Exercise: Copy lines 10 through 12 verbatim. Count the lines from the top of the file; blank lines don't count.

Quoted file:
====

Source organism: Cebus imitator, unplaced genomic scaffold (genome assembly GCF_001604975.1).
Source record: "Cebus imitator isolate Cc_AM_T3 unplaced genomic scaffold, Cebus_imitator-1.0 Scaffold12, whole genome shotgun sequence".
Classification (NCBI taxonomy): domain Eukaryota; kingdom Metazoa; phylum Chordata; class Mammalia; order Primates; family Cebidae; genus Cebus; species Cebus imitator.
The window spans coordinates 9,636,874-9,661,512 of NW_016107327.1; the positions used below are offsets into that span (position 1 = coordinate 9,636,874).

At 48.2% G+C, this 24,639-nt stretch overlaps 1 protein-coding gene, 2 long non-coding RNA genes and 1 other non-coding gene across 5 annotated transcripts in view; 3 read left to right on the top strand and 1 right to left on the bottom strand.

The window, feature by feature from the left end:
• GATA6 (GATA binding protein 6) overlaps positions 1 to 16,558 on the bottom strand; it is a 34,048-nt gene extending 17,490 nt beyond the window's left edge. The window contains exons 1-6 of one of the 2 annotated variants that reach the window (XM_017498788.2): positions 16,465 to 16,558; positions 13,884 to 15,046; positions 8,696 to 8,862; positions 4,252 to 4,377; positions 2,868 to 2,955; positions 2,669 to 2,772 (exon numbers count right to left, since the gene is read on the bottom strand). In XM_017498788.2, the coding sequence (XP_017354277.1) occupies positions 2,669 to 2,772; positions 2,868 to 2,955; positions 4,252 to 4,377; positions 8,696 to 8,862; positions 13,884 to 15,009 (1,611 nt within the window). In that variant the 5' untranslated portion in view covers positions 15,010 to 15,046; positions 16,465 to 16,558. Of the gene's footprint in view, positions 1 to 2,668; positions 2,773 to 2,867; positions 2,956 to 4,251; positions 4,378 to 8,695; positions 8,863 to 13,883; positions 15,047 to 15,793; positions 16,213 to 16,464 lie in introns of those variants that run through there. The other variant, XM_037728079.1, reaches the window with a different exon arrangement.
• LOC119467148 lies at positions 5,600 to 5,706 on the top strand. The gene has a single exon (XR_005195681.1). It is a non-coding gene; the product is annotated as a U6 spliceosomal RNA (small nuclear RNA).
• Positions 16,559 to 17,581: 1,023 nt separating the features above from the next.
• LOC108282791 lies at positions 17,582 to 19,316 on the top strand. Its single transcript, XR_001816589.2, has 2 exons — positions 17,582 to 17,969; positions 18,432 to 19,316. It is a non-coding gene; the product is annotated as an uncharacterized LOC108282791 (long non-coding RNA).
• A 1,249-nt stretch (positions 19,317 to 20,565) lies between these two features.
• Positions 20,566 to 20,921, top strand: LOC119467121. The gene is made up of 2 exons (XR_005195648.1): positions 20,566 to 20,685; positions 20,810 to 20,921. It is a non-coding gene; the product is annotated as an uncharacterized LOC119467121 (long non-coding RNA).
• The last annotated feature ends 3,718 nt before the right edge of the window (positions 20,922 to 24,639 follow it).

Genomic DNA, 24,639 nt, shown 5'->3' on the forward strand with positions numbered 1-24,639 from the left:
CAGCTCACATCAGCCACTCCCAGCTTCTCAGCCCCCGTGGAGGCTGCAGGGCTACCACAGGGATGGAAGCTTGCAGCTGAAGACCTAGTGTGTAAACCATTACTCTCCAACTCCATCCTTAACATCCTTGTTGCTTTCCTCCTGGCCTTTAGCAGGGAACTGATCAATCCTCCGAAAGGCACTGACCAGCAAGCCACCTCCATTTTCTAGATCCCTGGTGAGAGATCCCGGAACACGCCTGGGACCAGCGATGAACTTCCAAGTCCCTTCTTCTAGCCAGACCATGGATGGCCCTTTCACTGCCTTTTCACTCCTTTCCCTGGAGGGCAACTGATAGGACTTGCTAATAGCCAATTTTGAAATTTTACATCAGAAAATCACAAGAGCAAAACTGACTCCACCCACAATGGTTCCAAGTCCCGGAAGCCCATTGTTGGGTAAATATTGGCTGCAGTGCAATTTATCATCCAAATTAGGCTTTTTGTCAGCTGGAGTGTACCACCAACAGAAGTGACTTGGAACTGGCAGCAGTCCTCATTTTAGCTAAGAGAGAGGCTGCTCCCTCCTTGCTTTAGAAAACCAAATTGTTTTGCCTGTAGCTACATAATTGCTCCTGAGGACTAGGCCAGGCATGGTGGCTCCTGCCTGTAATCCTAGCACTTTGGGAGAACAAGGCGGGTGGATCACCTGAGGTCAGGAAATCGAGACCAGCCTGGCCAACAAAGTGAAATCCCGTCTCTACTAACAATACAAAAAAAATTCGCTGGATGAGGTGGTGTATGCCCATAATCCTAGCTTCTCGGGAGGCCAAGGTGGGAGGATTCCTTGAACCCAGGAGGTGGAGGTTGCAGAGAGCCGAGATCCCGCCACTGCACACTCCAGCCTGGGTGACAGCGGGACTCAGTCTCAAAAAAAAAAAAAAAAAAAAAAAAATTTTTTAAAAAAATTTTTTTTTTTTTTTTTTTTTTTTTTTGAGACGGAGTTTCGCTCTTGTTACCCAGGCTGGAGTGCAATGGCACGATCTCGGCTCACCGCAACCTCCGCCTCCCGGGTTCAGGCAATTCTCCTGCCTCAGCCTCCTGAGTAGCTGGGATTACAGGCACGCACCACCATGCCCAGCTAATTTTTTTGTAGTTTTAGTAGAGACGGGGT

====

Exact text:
• LOC108282791 lies at positions 17,582 to 19,316 on the top strand. Its single transcript, XR_001816589.2, has 2 exons — positions 17,582 to 17,969; positions 18,432 to 19,316. It is a non-coding gene; the product is annotated as an uncharacterized LOC108282791 (long non-coding RNA).
• A 1,249-nt stretch (positions 19,317 to 20,565) lies between these two features.
• Positions 20,566 to 20,921, top strand: LOC119467121. The gene is made up of 2 exons (XR_005195648.1): positions 20,566 to 20,685; positions 20,810 to 20,921. It is a non-coding gene; the product is annotated as an uncharacterized LOC119467121 (long non-coding RNA).